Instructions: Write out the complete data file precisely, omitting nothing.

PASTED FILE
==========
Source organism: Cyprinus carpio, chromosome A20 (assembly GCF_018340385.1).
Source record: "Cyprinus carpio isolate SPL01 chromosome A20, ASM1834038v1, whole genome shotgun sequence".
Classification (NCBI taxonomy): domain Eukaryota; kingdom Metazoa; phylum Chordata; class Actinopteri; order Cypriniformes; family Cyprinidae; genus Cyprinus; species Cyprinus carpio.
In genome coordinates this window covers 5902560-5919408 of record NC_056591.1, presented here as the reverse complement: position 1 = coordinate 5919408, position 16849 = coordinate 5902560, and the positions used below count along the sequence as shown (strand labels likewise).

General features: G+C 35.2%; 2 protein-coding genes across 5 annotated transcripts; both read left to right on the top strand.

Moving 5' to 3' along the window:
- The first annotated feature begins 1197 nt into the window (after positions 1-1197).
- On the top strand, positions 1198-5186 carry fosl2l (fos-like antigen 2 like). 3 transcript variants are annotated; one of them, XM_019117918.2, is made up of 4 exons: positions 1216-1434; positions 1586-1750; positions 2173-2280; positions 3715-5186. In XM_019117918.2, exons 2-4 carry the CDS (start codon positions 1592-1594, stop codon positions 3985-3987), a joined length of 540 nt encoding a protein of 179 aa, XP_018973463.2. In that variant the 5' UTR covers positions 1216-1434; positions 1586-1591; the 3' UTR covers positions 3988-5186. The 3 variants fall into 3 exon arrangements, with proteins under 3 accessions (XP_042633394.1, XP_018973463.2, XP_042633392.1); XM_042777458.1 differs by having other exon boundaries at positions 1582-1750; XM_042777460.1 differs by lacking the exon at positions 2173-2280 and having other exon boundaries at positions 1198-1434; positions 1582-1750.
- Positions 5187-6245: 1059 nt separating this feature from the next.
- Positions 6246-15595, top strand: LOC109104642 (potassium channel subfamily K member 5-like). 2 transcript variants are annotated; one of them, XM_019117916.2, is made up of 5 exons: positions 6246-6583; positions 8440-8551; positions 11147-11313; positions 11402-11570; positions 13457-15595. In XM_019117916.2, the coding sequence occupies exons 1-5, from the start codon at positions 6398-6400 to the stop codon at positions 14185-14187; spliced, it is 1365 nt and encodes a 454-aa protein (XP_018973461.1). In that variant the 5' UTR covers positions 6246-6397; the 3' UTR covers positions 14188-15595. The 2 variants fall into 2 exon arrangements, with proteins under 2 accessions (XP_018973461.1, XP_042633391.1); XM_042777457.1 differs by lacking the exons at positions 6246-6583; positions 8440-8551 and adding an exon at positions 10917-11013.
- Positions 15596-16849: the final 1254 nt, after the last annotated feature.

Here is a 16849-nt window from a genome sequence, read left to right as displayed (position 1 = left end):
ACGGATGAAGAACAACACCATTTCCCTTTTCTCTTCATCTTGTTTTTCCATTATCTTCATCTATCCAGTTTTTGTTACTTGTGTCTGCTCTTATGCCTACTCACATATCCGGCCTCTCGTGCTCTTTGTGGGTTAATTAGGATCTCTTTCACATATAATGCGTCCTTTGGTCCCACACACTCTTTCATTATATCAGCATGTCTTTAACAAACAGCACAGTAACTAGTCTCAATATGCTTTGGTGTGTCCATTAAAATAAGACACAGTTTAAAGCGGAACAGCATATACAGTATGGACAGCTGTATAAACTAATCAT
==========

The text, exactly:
Source organism: Cyprinus carpio, chromosome A20 (assembly GCF_018340385.1).
Source record: "Cyprinus carpio isolate SPL01 chromosome A20, ASM1834038v1, whole genome shotgun sequence".
Classification (NCBI taxonomy): domain Eukaryota; kingdom Metazoa; phylum Chordata; class Actinopteri; order Cypriniformes; family Cyprinidae; genus Cyprinus; species Cyprinus carpio.
In genome coordinates this window covers 5902560-5919408 of record NC_056591.1, presented here as the reverse complement: position 1 = coordinate 5919408, position 16849 = coordinate 5902560, and the positions used below count along the sequence as shown (strand labels likewise).

General features: G+C 35.2%; 2 protein-coding genes across 5 annotated transcripts; both read left to right on the top strand.

Moving 5' to 3' along the window:
- The first annotated feature begins 1197 nt into the window (after positions 1-1197).
- On the top strand, positions 1198-5186 carry fosl2l (fos-like antigen 2 like). 3 transcript variants are annotated; one of them, XM_019117918.2, is made up of 4 exons: positions 1216-1434; positions 1586-1750; positions 2173-2280; positions 3715-5186. In XM_019117918.2, exons 2-4 carry the CDS (start codon positions 1592-1594, stop codon positions 3985-3987), a joined length of 540 nt encoding a protein of 179 aa, XP_018973463.2. In that variant the 5' UTR covers positions 1216-1434; positions 1586-1591; the 3' UTR covers positions 3988-5186. The 3 variants fall into 3 exon arrangements, with proteins under 3 accessions (XP_042633394.1, XP_018973463.2, XP_042633392.1); XM_042777458.1 differs by having other exon boundaries at positions 1582-1750; XM_042777460.1 differs by lacking the exon at positions 2173-2280 and having other exon boundaries at positions 1198-1434; positions 1582-1750.
- Positions 5187-6245: 1059 nt separating this feature from the next.
- Positions 6246-15595, top strand: LOC109104642 (potassium channel subfamily K member 5-like). 2 transcript variants are annotated; one of them, XM_019117916.2, is made up of 5 exons: positions 6246-6583; positions 8440-8551; positions 11147-11313; positions 11402-11570; positions 13457-15595. In XM_019117916.2, the coding sequence occupies exons 1-5, from the start codon at positions 6398-6400 to the stop codon at positions 14185-14187; spliced, it is 1365 nt and encodes a 454-aa protein (XP_018973461.1). In that variant the 5' UTR covers positions 6246-6397; the 3' UTR covers positions 14188-15595. The 2 variants fall into 2 exon arrangements, with proteins under 2 accessions (XP_018973461.1, XP_042633391.1); XM_042777457.1 differs by lacking the exons at positions 6246-6583; positions 8440-8551 and adding an exon at positions 10917-11013.
- Positions 15596-16849: the final 1254 nt, after the last annotated feature.

Here is a 16849-nt window from a genome sequence, read left to right as displayed (position 1 = left end):
ACGGATGAAGAACAACACCATTTCCCTTTTCTCTTCATCTTGTTTTTCCATTATCTTCATCTATCCAGTTTTTGTTACTTGTGTCTGCTCTTATGCCTACTCACATATCCGGCCTCTCGTGCTCTTTGTGGGTTAATTAGGATCTCTTTCACATATAATGCGTCCTTTGGTCCCACACACTCTTTCATTATATCAGCATGTCTTTAACAAACAGCACAGTAACTAGTCTCAATATGCTTTGGTGTGTCCATTAAAATAAGACACAGTTTAAAGCGGAACAGCATATACAGTATGGACAGCTGTATAAACTAATCAT